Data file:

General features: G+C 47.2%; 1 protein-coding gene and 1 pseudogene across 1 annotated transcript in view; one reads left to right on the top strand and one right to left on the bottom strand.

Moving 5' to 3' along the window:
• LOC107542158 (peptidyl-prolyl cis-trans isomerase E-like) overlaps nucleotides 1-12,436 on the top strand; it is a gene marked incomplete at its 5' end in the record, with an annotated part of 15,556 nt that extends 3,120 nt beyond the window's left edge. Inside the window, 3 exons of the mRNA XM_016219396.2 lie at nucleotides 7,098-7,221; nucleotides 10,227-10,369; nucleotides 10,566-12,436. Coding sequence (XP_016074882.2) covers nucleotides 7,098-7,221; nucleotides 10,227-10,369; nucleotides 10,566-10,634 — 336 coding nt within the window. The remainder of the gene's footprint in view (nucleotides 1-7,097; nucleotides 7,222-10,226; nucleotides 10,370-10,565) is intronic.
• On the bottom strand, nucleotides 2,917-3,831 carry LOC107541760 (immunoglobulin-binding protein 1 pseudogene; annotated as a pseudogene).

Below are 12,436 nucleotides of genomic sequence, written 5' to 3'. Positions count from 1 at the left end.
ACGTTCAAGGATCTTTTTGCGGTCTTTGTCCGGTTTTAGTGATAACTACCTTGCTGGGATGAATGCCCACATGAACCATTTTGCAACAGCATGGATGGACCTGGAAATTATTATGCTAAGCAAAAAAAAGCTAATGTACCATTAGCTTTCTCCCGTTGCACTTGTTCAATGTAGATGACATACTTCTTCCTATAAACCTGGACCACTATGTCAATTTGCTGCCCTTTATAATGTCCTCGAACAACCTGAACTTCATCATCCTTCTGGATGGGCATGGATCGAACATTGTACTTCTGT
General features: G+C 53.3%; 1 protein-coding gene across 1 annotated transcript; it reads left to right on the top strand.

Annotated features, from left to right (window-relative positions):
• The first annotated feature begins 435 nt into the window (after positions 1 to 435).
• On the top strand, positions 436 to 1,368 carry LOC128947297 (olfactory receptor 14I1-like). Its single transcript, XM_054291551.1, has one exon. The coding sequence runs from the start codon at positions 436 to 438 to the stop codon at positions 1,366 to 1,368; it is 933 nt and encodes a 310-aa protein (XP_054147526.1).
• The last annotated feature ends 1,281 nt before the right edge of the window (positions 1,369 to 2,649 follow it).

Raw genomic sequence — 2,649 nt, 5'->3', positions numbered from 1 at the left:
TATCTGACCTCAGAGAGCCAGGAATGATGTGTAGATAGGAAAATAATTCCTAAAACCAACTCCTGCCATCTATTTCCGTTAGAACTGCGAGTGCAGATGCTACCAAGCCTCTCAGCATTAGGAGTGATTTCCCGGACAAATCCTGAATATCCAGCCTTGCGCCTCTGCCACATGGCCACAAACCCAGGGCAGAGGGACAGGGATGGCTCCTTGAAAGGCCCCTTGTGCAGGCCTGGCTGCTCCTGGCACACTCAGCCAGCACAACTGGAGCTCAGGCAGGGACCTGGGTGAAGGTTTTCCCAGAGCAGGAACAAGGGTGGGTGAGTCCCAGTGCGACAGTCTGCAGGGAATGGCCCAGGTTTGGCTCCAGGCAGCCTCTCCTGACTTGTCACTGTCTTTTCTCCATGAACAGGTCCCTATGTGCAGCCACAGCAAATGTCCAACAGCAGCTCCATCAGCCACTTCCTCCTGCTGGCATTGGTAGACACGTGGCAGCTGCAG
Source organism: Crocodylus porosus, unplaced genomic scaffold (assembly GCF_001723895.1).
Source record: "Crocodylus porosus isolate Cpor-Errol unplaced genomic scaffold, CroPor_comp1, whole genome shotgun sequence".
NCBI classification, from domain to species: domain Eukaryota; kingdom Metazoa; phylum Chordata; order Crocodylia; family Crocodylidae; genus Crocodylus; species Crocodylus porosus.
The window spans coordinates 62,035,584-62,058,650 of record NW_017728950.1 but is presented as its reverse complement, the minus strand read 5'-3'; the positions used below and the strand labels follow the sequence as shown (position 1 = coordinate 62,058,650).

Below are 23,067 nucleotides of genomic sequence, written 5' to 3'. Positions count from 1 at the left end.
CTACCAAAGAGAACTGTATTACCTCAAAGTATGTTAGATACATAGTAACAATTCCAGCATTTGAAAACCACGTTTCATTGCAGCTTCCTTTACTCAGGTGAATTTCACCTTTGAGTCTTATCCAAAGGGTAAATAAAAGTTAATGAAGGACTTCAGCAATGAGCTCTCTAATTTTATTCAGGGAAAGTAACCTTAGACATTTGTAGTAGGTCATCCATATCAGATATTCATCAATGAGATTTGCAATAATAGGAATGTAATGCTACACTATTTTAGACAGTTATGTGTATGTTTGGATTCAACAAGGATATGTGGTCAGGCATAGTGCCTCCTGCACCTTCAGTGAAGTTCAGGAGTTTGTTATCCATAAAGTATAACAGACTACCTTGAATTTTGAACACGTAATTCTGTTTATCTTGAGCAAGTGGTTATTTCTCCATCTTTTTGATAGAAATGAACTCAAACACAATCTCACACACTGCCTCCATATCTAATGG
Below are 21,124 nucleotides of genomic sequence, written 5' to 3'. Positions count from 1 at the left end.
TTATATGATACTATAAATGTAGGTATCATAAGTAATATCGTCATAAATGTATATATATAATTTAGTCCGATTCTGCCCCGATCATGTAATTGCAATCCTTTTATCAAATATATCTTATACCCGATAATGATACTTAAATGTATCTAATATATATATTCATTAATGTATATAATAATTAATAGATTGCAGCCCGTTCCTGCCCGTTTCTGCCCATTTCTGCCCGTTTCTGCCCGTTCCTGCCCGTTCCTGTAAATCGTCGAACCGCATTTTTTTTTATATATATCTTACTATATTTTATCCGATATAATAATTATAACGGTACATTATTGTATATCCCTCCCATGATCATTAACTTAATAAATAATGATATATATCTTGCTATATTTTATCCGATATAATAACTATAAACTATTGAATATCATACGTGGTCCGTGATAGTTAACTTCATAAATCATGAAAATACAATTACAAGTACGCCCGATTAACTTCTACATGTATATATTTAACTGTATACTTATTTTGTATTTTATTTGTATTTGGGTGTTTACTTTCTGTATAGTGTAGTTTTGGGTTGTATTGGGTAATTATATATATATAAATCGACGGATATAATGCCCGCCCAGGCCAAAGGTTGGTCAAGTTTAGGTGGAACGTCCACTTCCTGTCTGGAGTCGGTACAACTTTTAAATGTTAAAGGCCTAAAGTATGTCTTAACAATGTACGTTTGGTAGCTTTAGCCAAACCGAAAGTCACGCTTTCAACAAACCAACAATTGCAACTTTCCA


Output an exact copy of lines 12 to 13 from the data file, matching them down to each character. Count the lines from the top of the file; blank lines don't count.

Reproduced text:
Raw genomic sequence — 2,649 nt, 5'->3', positions numbered from 1 at the left:
TATCTGACCTCAGAGAGCCAGGAATGATGTGTAGATAGGAAAATAATTCCTAAAACCAACTCCTGCCATCTATTTCCGTTAGAACTGCGAGTGCAGATGCTACCAAGCCTCTCAGCATTAGGAGTGATTTCCCGGACAAATCCTGAATATCCAGCCTTGCGCCTCTGCCACATGGCCACAAACCCAGGGCAGAGGGACAGGGATGGCTCCTTGAAAGGCCCCTTGTGCAGGCCTGGCTGCTCCTGGCACACTCAGCCAGCACAACTGGAGCTCAGGCAGGGACCTGGGTGAAGGTTTTCCCAGAGCAGGAACAAGGGTGGGTGAGTCCCAGTGCGACAGTCTGCAGGGAATGGCCCAGGTTTGGCTCCAGGCAGCCTCTCCTGACTTGTCACTGTCTTTTCTCCATGAACAGGTCCCTATGTGCAGCCACAGCAAATGTCCAACAGCAGCTCCATCAGCCACTTCCTCCTGCTGGCATTGGTAGACACGTGGCAGCTGCAG